"Public Policy Leadership in the Virginia Tradition"
The Virginia Institute for Public Policy is an independent, nonpartisan, education and research organization committed to the goals of individual opportunity and economic growth. Through research, policy recommendations, and symposia, the Institute works ahead of the political process to lay the intellectual foundation for a society dedicated to individual liberty, free enterprise, private property, the rule of law, and constitutionally limited government.
Virginia Institute president, John Taylor, presenting a paper at The American Law Institute Continuing Legal Education conference, Eminent Domain and Land Valuation Litigation.
New Orleans, Louisiana
The Virginia Institute for Public Policy
by Lindsey M. Burke
Calling for an aggressive expansion of Virginia’s school choice program, The Public Education Tax Credit identifies the challenges we face with K-12 education in the Commonwealth, as well as the solution.
From the report:
- “From 1970 to 2009, total inflation-adjusted education spending in Virginia increased significantly, from $700 million to $13.5 billion.”
- “Just 39 percent of fourth-graders and 36 percent of eighth-graders are proficient in reading. In fact, since 1998, 8th grade reading scores have remained flat.”
- “According to the Institute for Education Sciences, 46 percent of Virginia fourth-graders are proficient in math; just 40 percent of 8th graders have achieved proficiency.”
The problem with K-12 education in Virginia is not a lack of funding, but a lack of accountability that one can expect from a monopoly service provider.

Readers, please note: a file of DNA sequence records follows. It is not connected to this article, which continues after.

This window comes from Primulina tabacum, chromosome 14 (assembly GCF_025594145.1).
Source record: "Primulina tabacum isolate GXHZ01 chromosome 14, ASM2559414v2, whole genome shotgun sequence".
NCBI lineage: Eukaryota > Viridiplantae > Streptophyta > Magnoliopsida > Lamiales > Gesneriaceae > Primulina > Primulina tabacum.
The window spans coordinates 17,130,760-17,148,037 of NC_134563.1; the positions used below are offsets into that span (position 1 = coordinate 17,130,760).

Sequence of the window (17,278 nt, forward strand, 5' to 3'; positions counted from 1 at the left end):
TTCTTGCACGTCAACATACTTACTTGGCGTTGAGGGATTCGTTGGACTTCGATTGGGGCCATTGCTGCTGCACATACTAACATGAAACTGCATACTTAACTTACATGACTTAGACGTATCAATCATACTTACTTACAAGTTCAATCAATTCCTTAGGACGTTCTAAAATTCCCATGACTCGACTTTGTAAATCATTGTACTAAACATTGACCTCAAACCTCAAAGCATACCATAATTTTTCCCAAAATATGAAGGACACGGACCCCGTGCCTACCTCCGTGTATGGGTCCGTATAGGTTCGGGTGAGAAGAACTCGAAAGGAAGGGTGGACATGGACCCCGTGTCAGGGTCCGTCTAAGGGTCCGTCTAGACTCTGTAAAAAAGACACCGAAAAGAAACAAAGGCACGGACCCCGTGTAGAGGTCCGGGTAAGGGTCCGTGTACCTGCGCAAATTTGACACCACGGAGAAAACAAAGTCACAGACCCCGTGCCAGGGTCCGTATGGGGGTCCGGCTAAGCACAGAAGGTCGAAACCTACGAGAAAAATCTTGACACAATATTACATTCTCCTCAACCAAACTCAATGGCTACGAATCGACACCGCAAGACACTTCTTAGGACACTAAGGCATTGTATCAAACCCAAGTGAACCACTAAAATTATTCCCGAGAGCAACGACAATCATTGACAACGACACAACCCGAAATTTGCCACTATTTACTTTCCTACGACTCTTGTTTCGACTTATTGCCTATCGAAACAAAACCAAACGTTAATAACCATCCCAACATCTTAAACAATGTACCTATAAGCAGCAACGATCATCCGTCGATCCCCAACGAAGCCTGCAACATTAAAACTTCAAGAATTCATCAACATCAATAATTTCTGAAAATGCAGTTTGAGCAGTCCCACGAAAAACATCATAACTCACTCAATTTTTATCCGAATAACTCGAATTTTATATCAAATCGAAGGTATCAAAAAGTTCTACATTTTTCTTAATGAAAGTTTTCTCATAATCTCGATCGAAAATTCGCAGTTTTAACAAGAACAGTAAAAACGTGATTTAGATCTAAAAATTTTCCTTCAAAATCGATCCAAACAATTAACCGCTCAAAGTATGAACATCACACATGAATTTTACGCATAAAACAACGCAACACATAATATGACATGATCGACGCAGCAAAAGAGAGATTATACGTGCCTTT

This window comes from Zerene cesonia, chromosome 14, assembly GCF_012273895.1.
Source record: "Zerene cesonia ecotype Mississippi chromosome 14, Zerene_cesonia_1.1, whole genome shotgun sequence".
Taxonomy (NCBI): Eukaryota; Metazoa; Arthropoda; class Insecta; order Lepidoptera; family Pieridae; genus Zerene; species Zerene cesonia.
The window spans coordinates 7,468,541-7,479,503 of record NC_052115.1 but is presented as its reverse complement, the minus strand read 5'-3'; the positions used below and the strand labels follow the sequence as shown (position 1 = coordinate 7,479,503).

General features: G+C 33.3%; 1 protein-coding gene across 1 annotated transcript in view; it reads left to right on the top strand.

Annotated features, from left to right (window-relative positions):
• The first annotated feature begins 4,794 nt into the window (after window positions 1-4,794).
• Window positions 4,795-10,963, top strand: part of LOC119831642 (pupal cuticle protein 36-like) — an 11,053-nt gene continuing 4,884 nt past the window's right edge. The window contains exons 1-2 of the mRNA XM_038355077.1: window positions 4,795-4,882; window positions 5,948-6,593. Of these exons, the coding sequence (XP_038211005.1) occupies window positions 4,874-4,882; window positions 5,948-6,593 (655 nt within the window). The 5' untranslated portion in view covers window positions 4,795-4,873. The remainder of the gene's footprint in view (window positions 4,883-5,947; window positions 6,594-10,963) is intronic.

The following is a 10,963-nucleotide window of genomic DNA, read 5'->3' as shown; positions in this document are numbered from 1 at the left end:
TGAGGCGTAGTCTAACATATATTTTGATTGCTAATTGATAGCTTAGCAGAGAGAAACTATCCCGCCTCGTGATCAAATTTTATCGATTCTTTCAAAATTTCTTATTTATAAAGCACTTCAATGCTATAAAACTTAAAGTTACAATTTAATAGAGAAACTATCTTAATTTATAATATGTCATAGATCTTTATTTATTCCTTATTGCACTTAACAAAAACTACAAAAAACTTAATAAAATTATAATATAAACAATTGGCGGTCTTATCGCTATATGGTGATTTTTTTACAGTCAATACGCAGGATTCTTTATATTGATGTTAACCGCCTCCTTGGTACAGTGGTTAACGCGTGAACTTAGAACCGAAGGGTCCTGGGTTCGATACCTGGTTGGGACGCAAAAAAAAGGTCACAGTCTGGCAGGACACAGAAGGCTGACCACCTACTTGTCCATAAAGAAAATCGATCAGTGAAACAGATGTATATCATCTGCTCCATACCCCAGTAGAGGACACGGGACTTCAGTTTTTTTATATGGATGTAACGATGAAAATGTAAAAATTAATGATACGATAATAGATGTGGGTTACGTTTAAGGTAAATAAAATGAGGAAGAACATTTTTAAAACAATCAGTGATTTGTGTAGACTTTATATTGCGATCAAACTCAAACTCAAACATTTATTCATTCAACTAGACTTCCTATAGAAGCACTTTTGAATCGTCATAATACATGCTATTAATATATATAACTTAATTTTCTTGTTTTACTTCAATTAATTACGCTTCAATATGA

Markets are efficient. They reward success and punish failure in pretty short order. Competition requires entrepreneurs, employers, and employees to perform.
Monopolies, due to a lack of competition, produce poor quality products and services with unsustainable associated costs. In recent years, how many times have we heard that no matter what the performance level, government employees can’t be fired? In such a scenario, how long does it take for unionized government employees to become contemptuous of their “customers” (i.e., parents and taxpayers)?
School choice creates an environment in which entrepreneurs will always be working overtime to best each other by keeping parents happy with the educational progress of their children. Download your copy of The Public Education Tax Credit: Expanding Educational Opportunity in Virginia today!
Lindsey M. Burke is an adjunct scholar with the Virginia Institute for Public Policy and the Will Skillman Fellow in Education Policy at The Heritage Foundation.
Her work and commentary have been cited or appeared in national magazines such as The Atlantic, Time, and Newsweek; newspapers such as The Boston Herald, The Star-Ledger, The Washington Examiner, and The Washington Times; and digital venues such as The Daily Caller and National Review Online.
She has spoken on education reform issues across the country and internationally, and has appeared on CNN, the Fox News Channel, as well as numerous national or regional radio and television programs.
Virginia Institute for Public Policy